cluster-analysis,data-mining,k-means,hierarchical-clustering,dbscan

Pearson correlation is not compatible with the mean. Thus, k-means must not be used - it is proper for least-squares, but not for correlation. Instead, just use hierarchical agglomerative clustering, which will work with Pearson correlation matrixes just fine. Or DBSCAN: it also works with arbitary distance functions. You can...

java,cluster-analysis,dbscan,apache-commons-math

Try the version in ELKI instead. Apache commons math is unfortunately not very good. I moved away from commons-math because of various small issues. ELKI works much better for me. From a quick look, commons-math is still pretty dead when it comes to cluster analysis... it was last touched for...

scikit-learn,cluster-analysis,data-mining,predict,dbscan

Clustering is not classification. Clustering is unlabeled. If you want to squeeze it into a prediction mindset (which is not the best idea), then it essentially predicts without learning. Because there is no labeled training data available for clustering. It has to make up new labels for the data, based...

cluster-analysis,hierarchical-clustering,dbscan,elki,optics-algorithm

The problem with extracting clusters from the OPTICS plot is the first and last elements of a clsuter. Just from the plot, you cannot (to my understanding) decide whether the last element should belong to the previous cluster or not. Consider a plot like this * * * * *...

cluster-analysis,data-mining,dbscan,elki

If you use the -resulthandler ResultWriter and output to text, the cluster sizes will be at the top of each cluster file. The visualizer currently doesn't seem to show cluster sizes....

java,cluster-analysis,dbscan,elki

ELKI has a modular architecture. If you want your own data source, look at the datasource package, and implement the DatabaseConnection (JavaDoc) interface. If you want to process MyObject objects (the class you shared above will likely come at a substantial performance impact), that is not particularly hard. You need...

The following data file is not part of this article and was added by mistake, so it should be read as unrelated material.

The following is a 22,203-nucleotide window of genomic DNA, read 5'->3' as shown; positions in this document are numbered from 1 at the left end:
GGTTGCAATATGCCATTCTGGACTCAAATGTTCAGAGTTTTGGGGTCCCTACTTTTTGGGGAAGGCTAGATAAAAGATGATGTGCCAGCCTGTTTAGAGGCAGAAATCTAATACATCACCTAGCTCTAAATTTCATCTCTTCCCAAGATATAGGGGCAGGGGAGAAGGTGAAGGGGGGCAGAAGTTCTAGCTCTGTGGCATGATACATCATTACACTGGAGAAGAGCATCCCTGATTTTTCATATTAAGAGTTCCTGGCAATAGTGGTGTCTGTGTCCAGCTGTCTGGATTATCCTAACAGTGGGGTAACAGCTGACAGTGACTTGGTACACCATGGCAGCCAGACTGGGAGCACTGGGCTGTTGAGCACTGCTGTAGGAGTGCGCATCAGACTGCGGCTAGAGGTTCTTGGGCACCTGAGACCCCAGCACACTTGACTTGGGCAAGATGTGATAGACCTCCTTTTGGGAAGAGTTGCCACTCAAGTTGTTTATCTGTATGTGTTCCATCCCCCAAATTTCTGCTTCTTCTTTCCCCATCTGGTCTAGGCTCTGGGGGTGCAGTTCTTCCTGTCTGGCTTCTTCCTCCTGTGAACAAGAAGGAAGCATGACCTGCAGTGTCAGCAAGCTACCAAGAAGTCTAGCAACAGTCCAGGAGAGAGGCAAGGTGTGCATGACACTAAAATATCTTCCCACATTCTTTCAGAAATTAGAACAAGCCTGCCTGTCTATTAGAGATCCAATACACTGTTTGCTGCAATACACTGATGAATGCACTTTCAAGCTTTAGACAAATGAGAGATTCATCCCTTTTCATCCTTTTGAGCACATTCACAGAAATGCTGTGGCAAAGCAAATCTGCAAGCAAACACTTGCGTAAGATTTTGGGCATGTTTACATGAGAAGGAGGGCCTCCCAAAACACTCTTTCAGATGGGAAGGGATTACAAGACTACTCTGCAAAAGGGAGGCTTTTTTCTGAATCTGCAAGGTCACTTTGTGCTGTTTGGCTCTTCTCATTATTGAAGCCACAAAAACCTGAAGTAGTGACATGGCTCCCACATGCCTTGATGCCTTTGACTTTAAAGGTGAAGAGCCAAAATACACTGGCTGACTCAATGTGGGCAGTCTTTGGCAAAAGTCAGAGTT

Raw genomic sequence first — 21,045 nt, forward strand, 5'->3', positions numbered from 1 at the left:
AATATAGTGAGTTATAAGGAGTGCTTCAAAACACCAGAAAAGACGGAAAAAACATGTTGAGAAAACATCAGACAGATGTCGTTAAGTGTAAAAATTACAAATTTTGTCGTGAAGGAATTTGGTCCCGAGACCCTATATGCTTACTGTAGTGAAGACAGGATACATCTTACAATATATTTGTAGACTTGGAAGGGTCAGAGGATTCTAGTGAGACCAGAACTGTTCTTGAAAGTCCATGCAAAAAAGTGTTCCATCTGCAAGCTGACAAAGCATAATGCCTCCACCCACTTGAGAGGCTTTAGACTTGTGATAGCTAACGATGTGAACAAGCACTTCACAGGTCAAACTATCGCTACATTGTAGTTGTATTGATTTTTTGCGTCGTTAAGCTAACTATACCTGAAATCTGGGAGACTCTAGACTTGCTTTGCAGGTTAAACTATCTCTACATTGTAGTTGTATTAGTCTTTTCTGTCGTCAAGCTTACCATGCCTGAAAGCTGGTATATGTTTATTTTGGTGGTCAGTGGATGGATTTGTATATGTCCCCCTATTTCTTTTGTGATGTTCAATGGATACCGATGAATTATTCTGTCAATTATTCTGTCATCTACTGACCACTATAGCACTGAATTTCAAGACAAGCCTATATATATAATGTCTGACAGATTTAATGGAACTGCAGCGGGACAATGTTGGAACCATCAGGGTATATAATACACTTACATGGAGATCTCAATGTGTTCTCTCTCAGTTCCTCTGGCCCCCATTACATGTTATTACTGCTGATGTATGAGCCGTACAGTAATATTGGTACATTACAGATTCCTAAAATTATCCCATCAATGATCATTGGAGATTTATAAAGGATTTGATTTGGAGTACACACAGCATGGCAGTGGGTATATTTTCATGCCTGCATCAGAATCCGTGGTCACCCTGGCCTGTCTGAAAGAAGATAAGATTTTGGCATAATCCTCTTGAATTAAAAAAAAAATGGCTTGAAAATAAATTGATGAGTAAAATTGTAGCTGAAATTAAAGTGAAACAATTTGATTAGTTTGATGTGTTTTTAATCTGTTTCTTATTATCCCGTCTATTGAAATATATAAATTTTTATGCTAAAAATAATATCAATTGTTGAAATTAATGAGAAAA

cluster-analysis,data-mining,dbscan,elki

Solution 1: Scale your data set to match your desired epsilon. In your case, scale z by 50. Solution 2: Use a weighted distance function. E.g. WeightedEuclideanDistanceFunction in ELKI, and choose your weights accordingly, e.g. -distance.weights 1,1,50 will put 50x as much weight on the third axis. This may be...

python-2.7,cluster-analysis,hierarchical-clustering,outliers,dbscan

If finding the appropriate value of epsilon is a major problem, the real problem may be long before that: you may be using the wrong distance measure all the way, or you may have a preprocessing problem. Your code looks a lot like a naive preprocessing approach - and that...

Functions in R are usually designed to pass parameters by value and not by reference. Updating the value of the variables passed in will not change them in the calling environment. Generally speaking, the R way to do this is for your function to return the updated data. If you...

python,cluster-analysis,dbscan

Your expandCluster function forgets the new neighbors. Your set update is swapped....

cluster-analysis,data-mining,weka,dbscan,elki

Accessing the DBIDs of ELKI works, if you pay attention to how they are assigned. For a static database, getDBIDs() will return a RangeDBIDs object, and it can give you an offset into the database. This is very reliable. But if you always restart your process, the DBIDs will be...

cluster-analysis,data-mining,dbscan

Yes, if used with Euclidean distance, then it is a radius. It is not infinitely small (it does not tend to 0). It's just supposed to be small compared to the data set extends, but the authors could have named it "r" instead. Use the original paper to understand the...